Every year since I’ve been coaching baseball at least one player on my team (usually several) comes out with a brand new bat that is entirely too heavy for them to swing.
If you find articles like this of value, please consider subscribing to my newsletter so you won’t miss future articles! Help us build a community to enhance the youth baseball experience!
I always dread telling that parent who just overspent on a youth bat that it’s too big for their son to swing.
They drag it up to the plate time and time again. It swings them instead of the other way around.
When considering the bat size for your child or team, you should keep in mind two main points:
The science behind what is really happening during a swing and contact
The age, strength, maturity, and skill level of your players
First, let’s disregard specific player ability and focus on the science.
Exit velocity is the speed at which the ball leaves the bat. Many old school “baseball guys” scowl at the term exit velocity and all the new scientific analyses that come along with it. But when you talk about your youth player hitting it harder, you really mean having a higher exit velocity.
Exit velocity is an outcome, and one of the main inputs to it is the momentum of the bat. All other factors equal, the more momentum the bat has, the higher the exit velocity of the ball will be.
Now, momentum equals mass times velocity, so there are basically two ways to increase the momentum of the bat - swing a heavier bat, or swing the bat you have faster.
The highest exit velocity will be generated by the highest momentum of the bat, which means swinging the heaviest bat you can find the fastest, right? Well yes…but it’s a little more complicated than that.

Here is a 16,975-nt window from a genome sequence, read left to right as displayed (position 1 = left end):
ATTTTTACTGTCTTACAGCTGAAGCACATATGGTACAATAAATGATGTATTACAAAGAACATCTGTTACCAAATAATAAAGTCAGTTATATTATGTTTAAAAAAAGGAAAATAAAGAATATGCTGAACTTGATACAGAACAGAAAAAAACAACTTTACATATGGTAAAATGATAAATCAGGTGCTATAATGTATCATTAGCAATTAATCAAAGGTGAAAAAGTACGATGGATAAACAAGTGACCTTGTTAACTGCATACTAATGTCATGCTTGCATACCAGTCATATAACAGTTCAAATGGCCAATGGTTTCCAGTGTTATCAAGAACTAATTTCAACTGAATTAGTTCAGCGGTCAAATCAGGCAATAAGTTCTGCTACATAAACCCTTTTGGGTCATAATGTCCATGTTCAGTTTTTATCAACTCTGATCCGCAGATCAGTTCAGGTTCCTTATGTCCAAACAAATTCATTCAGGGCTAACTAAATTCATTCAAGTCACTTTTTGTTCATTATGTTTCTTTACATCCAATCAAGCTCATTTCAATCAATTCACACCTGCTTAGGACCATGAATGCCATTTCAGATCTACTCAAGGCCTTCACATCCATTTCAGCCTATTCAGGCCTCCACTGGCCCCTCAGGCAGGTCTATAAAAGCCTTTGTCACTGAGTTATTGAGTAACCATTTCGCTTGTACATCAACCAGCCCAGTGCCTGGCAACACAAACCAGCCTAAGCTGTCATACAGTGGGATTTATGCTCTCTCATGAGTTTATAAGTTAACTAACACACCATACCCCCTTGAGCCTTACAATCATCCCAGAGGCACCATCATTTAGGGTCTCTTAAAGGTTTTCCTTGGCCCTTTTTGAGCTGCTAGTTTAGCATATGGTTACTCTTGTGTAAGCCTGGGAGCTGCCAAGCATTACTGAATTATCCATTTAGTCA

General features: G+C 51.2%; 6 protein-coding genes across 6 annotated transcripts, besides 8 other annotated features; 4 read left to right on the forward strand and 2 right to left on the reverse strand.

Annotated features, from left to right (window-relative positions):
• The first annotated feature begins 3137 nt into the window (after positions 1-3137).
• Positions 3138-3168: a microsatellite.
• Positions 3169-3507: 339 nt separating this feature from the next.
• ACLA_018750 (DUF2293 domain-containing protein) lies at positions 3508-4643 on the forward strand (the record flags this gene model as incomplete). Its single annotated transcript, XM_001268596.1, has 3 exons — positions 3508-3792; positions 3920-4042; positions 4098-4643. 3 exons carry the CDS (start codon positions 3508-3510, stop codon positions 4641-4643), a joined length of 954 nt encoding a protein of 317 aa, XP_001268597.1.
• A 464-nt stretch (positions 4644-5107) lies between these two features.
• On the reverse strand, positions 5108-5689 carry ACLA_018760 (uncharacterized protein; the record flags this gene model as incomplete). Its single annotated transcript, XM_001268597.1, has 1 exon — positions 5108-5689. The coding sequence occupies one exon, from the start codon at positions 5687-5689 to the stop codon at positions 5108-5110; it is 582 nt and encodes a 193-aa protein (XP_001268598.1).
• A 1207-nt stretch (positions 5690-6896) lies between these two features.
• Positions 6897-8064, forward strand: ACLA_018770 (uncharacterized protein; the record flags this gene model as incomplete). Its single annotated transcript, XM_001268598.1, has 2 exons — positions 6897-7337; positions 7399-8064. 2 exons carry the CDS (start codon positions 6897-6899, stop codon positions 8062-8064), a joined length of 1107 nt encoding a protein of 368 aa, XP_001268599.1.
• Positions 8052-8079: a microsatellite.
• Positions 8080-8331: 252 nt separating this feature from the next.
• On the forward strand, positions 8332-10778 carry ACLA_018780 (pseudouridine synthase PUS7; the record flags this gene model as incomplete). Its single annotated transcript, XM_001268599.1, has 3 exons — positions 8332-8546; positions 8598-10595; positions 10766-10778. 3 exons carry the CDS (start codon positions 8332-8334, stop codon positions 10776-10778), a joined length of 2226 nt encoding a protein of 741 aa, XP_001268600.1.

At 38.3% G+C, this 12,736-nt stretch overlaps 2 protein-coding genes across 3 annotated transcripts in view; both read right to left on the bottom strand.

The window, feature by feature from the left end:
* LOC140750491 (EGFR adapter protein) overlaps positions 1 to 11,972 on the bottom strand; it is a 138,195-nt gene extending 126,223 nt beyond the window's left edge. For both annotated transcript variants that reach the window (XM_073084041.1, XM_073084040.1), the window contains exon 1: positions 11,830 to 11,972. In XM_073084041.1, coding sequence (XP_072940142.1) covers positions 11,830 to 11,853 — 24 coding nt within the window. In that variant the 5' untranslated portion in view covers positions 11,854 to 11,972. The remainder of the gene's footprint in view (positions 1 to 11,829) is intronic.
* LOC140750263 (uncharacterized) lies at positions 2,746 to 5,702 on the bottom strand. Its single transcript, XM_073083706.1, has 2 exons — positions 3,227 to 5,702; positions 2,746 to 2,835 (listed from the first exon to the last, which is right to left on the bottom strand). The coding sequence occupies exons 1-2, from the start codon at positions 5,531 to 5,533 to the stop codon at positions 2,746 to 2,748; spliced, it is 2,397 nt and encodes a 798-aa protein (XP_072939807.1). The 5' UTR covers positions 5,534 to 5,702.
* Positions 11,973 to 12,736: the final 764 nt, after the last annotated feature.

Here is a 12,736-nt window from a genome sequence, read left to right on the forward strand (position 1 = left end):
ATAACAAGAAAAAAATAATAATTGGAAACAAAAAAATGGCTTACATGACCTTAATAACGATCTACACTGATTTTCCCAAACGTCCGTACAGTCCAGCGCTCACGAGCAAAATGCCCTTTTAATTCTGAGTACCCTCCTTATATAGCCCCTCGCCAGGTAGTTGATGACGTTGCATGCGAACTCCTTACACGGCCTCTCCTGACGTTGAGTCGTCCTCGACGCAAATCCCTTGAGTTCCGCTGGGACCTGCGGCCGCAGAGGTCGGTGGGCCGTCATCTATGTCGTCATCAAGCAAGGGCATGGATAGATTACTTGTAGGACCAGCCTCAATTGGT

Most dads seem to get the mass part of the equation right. Unfortunately they forget the part about needing to be able to swing it fast….or swing it at all.
No matter what the science says, if your kid can’t swing it, then he doesn’t need to use it. Not only will decreased bat speed result in decreased exit velocity, but a bat that’s too heavy can mess up good swing mechanics (and result in picking up bad habits).
The best way to tell is to just watch his swing when he’s using it. At the point in which the heavier bat changes the swing, it’s too heavy.
You’ll hear some guys say to hold the bat straight out with your lead arm and if you can hold it then it’s not too heavy. That doesn’t mean anything other than he can hold it straight out.
Let the kid swing the bat, and if he can handle it without adversely changing his swing, then it’s probably okay.
The bottom line is you want the heaviest bat you can get without sacrificing bat speed and good swing mechanics of your player. I’ll repeat, without sacrificing bat speed and good swing mechanics! For younger players, we’d rather have a good swing and a lot of bat speed than a little bit heavier bat!
That’s it! It’s simple, but thousands and thousands of kids are swinging bats that are too big and too heavy!
One more thing….
In addition to physical limitations of the batter, there are plenty of rules governing bat length and weight for all of the various leagues and organizations. Be sure to check out the rules of the league or organization you play in before purchasing a bat!
If you found this helpful, please click the “heart” icon below, and forward to a friend!